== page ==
Germany urges Karzai to sign troops deal

Germany will keep hundreds of troops in Afghanistan if deal is signed defence minister Ursula van der Leyen said.

    Germany urges Karzai to sign troops deal
    About 3,000 German troops are currently deployed in Afghanistan [EPA]

    Germany's first female defence minister visited troops in Afghanistan and appealed for President Hamid Karzai to sign a deal allowing some foreign forces to stay in the country after 2014.

    Ursula von der Leyen, who was appointed to the position last week, made an unannounced two-day trip to the northern Afghan city of Mazar-i-Sharif and visited German troops there on Sunday,

    "It's important to us that we have a secure legal framework," von der Leyen said. "Therefore we hope that the bilateral agreement between the US and Afghanistan is soon signed by Karzai.

    "The ISAF (International Security Assistance Force) mission is coming to an end, but an enormous amount has been achieved here and we want to protect that."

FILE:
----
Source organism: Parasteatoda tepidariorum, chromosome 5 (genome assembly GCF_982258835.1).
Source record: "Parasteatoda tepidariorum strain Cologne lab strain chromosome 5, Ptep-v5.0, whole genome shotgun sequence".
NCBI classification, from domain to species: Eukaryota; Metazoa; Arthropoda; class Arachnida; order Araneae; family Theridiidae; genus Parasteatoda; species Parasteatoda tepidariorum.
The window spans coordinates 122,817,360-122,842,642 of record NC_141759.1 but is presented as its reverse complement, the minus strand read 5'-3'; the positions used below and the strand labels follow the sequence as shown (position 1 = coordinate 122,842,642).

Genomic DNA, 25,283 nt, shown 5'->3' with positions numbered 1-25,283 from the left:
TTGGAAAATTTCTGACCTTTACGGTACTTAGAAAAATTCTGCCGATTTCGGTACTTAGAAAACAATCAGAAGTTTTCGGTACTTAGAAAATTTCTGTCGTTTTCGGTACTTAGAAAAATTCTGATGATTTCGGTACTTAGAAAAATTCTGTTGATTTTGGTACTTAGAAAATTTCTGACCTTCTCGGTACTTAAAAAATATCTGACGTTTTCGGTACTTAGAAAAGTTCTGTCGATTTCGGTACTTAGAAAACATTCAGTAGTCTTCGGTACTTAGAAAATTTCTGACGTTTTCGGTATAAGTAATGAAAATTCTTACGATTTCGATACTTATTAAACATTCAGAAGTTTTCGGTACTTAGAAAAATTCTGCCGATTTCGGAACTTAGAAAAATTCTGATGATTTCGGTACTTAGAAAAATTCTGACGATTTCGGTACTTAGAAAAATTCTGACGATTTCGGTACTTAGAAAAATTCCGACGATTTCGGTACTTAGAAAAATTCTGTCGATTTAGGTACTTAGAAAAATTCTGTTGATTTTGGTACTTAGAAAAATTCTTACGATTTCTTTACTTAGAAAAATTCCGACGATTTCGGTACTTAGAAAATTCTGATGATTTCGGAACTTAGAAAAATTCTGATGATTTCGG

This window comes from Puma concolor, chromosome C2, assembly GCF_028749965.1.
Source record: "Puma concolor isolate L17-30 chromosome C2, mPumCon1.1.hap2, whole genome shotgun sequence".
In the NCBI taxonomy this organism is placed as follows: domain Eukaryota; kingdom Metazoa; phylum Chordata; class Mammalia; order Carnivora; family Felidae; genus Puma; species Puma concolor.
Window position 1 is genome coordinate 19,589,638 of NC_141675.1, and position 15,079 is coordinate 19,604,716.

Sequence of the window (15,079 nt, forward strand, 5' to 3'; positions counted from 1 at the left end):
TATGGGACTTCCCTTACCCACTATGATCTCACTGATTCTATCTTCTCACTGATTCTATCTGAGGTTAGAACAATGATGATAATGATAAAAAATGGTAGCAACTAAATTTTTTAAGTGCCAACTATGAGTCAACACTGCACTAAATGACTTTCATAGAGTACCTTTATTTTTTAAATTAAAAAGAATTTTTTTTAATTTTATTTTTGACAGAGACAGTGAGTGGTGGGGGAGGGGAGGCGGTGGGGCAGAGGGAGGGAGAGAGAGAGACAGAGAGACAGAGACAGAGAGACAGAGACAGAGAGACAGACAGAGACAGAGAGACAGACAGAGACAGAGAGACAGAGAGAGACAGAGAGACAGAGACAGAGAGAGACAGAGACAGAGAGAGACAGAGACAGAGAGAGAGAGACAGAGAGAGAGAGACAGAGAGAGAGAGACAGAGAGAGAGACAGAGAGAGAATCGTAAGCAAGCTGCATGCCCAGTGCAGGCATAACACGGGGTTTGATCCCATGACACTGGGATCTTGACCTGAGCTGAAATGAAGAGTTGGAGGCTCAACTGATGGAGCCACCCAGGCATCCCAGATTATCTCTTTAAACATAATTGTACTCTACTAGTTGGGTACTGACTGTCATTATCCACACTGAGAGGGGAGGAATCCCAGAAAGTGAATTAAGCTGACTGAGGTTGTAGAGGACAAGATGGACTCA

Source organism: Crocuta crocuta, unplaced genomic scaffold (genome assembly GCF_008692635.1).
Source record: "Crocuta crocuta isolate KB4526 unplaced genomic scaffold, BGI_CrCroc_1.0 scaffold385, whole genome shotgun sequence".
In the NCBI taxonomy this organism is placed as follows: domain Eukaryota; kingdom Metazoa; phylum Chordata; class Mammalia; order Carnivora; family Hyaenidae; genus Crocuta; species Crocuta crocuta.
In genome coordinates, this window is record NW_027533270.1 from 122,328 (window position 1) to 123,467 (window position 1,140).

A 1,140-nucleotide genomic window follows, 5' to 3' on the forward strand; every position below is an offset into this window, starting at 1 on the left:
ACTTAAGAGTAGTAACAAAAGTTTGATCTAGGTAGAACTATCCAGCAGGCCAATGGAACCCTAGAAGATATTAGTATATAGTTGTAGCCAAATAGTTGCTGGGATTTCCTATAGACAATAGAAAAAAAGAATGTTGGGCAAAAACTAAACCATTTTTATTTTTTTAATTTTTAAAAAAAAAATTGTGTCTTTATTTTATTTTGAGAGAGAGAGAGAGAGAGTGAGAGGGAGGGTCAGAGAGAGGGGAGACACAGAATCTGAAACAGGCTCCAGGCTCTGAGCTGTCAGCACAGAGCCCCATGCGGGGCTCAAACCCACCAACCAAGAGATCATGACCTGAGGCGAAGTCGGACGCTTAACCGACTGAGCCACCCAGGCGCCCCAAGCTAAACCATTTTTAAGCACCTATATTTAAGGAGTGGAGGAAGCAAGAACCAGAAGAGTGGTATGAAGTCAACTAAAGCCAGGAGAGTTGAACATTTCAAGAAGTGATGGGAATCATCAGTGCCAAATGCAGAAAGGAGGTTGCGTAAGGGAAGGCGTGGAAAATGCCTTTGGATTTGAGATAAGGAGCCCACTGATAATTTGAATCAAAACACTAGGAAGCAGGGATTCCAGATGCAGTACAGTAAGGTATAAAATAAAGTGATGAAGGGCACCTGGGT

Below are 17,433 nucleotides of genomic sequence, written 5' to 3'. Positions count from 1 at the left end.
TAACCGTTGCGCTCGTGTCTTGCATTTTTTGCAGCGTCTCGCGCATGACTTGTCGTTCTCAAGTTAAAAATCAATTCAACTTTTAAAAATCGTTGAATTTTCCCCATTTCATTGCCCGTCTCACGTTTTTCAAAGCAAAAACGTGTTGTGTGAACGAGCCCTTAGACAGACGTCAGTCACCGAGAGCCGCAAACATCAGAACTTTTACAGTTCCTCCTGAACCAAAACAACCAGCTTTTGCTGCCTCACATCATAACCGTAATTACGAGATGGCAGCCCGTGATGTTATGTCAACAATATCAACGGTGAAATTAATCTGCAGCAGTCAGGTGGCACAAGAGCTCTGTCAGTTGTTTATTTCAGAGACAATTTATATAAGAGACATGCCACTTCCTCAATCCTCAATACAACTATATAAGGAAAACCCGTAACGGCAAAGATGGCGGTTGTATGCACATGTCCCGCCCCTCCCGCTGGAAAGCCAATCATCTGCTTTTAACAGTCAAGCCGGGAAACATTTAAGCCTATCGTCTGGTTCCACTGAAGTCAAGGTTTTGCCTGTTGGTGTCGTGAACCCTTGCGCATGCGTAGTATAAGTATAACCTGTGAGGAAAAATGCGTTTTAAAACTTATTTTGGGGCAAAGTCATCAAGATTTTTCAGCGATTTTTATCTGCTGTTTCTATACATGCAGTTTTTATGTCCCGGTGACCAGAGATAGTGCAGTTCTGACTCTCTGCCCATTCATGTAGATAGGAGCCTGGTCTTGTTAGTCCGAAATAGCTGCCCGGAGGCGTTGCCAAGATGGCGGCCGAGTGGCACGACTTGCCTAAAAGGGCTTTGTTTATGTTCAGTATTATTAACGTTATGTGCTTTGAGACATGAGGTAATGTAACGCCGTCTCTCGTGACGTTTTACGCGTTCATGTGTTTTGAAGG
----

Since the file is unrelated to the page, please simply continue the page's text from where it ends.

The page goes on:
The US and other coalition members are pushing Karzai, who is due to stand down in April elections, to sign the Bilateral Security Agreement (BSA), enabling several thousand troops to remain in Afghanistan, train the local security forces and target remnants of al-Qaeda.

    The Afghan president first endorsed the deal, which lays out rules for US troops, and would be the basis for other NATO forces. But he later said it might only be signed after the election.

    NATO's combat mission is due to end by December 2014, 13 years after the Taliban regime was ousted from power.

    About 3,000 German troops are deployed in the northern region of Afghanistan.

    Germany has offered to keep hundreds of soldiers in the country after 2014, without giving precise numbers.

    Leyen said that she was pleased to meet the soldiers before Christmas and pledged that they could rely on her support.

    If no BSA deal is signed, many observers fear a collapse of the still fragile Afghan forces and a resurgence of the Taliban.

    SOURCE: Agencies


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